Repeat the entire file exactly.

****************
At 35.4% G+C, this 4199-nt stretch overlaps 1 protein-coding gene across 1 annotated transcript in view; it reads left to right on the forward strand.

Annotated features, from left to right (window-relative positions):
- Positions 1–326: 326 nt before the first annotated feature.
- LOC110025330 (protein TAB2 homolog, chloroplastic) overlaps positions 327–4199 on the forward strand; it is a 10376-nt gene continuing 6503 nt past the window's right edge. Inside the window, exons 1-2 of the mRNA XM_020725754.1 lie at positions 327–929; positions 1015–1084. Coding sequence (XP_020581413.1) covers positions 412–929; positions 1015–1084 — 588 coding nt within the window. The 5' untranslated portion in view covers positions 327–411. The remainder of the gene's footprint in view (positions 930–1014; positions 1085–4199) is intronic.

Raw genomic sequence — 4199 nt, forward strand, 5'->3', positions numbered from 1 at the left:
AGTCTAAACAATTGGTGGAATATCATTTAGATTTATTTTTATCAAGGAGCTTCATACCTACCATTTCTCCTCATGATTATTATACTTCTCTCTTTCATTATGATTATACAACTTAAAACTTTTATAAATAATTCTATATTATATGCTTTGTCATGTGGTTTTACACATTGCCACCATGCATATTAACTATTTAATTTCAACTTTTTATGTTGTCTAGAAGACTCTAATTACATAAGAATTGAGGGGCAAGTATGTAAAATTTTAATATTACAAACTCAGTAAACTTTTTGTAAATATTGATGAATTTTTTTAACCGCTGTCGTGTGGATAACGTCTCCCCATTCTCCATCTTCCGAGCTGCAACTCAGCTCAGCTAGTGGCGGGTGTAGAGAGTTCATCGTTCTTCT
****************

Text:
At 35.4% G+C, this 4199-nt stretch overlaps 1 protein-coding gene across 1 annotated transcript in view; it reads left to right on the forward strand.

Annotated features, from left to right (window-relative positions):
- Positions 1–326: 326 nt before the first annotated feature.
- LOC110025330 (protein TAB2 homolog, chloroplastic) overlaps positions 327–4199 on the forward strand; it is a 10376-nt gene continuing 6503 nt past the window's right edge. Inside the window, exons 1-2 of the mRNA XM_020725754.1 lie at positions 327–929; positions 1015–1084. Coding sequence (XP_020581413.1) covers positions 412–929; positions 1015–1084 — 588 coding nt within the window. The 5' untranslated portion in view covers positions 327–411. The remainder of the gene's footprint in view (positions 930–1014; positions 1085–4199) is intronic.

Raw genomic sequence — 4199 nt, forward strand, 5'->3', positions numbered from 1 at the left:
AGTCTAAACAATTGGTGGAATATCATTTAGATTTATTTTTATCAAGGAGCTTCATACCTACCATTTCTCCTCATGATTATTATACTTCTCTCTTTCATTATGATTATACAACTTAAAACTTTTATAAATAATTCTATATTATATGCTTTGTCATGTGGTTTTACACATTGCCACCATGCATATTAACTATTTAATTTCAACTTTTTATGTTGTCTAGAAGACTCTAATTACATAAGAATTGAGGGGCAAGTATGTAAAATTTTAATATTACAAACTCAGTAAACTTTTTGTAAATATTGATGAATTTTTTTAACCGCTGTCGTGTGGATAACGTCTCCCCATTCTCCATCTTCCGAGCTGCAACTCAGCTCAGCTAGTGGCGGGTGTAGAGAGTTCATCGTTCTTCT